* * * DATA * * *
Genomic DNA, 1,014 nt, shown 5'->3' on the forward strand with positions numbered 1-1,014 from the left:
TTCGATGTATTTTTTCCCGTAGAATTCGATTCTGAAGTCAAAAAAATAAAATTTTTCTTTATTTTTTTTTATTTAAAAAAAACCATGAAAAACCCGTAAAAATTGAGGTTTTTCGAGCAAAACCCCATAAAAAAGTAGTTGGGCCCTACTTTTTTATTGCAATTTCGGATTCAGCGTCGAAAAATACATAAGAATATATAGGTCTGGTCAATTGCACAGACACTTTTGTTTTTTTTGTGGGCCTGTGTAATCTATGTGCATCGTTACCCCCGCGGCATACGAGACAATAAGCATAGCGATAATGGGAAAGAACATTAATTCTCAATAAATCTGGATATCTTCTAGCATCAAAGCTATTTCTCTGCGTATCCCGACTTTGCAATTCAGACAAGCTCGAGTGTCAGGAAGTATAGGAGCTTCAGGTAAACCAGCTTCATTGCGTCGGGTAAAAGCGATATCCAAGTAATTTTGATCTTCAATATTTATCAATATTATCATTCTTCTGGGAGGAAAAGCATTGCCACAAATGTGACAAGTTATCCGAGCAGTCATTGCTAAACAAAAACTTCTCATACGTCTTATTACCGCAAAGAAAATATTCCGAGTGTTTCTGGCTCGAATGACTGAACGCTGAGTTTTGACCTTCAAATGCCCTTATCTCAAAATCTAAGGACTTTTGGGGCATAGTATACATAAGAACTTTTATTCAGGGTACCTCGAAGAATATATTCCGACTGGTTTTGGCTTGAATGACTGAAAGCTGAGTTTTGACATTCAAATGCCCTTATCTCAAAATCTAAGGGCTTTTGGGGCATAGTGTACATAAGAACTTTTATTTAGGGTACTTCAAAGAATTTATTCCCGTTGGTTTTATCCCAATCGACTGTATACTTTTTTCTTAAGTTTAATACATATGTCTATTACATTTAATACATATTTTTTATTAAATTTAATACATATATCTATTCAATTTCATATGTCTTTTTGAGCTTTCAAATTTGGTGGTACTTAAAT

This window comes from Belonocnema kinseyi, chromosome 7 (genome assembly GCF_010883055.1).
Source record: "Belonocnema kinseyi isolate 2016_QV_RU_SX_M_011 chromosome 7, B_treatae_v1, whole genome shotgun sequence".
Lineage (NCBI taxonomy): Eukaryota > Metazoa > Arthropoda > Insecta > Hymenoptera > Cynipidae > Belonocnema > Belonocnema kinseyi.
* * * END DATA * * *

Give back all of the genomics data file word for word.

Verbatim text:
Genomic DNA, 1,014 nt, shown 5'->3' on the forward strand with positions numbered 1-1,014 from the left:
TTCGATGTATTTTTTCCCGTAGAATTCGATTCTGAAGTCAAAAAAATAAAATTTTTCTTTATTTTTTTTTATTTAAAAAAAACCATGAAAAACCCGTAAAAATTGAGGTTTTTCGAGCAAAACCCCATAAAAAAGTAGTTGGGCCCTACTTTTTTATTGCAATTTCGGATTCAGCGTCGAAAAATACATAAGAATATATAGGTCTGGTCAATTGCACAGACACTTTTGTTTTTTTTGTGGGCCTGTGTAATCTATGTGCATCGTTACCCCCGCGGCATACGAGACAATAAGCATAGCGATAATGGGAAAGAACATTAATTCTCAATAAATCTGGATATCTTCTAGCATCAAAGCTATTTCTCTGCGTATCCCGACTTTGCAATTCAGACAAGCTCGAGTGTCAGGAAGTATAGGAGCTTCAGGTAAACCAGCTTCATTGCGTCGGGTAAAAGCGATATCCAAGTAATTTTGATCTTCAATATTTATCAATATTATCATTCTTCTGGGAGGAAAAGCATTGCCACAAATGTGACAAGTTATCCGAGCAGTCATTGCTAAACAAAAACTTCTCATACGTCTTATTACCGCAAAGAAAATATTCCGAGTGTTTCTGGCTCGAATGACTGAACGCTGAGTTTTGACCTTCAAATGCCCTTATCTCAAAATCTAAGGACTTTTGGGGCATAGTATACATAAGAACTTTTATTCAGGGTACCTCGAAGAATATATTCCGACTGGTTTTGGCTTGAATGACTGAAAGCTGAGTTTTGACATTCAAATGCCCTTATCTCAAAATCTAAGGGCTTTTGGGGCATAGTGTACATAAGAACTTTTATTTAGGGTACTTCAAAGAATTTATTCCCGTTGGTTTTATCCCAATCGACTGTATACTTTTTTCTTAAGTTTAATACATATGTCTATTACATTTAATACATATTTTTTATTAAATTTAATACATATATCTATTCAATTTCATATGTCTTTTTGAGCTTTCAAATTTGGTGGTACTTAAAT

This window comes from Belonocnema kinseyi, chromosome 7 (genome assembly GCF_010883055.1).
Source record: "Belonocnema kinseyi isolate 2016_QV_RU_SX_M_011 chromosome 7, B_treatae_v1, whole genome shotgun sequence".
Lineage (NCBI taxonomy): Eukaryota > Metazoa > Arthropoda > Insecta > Hymenoptera > Cynipidae > Belonocnema > Belonocnema kinseyi.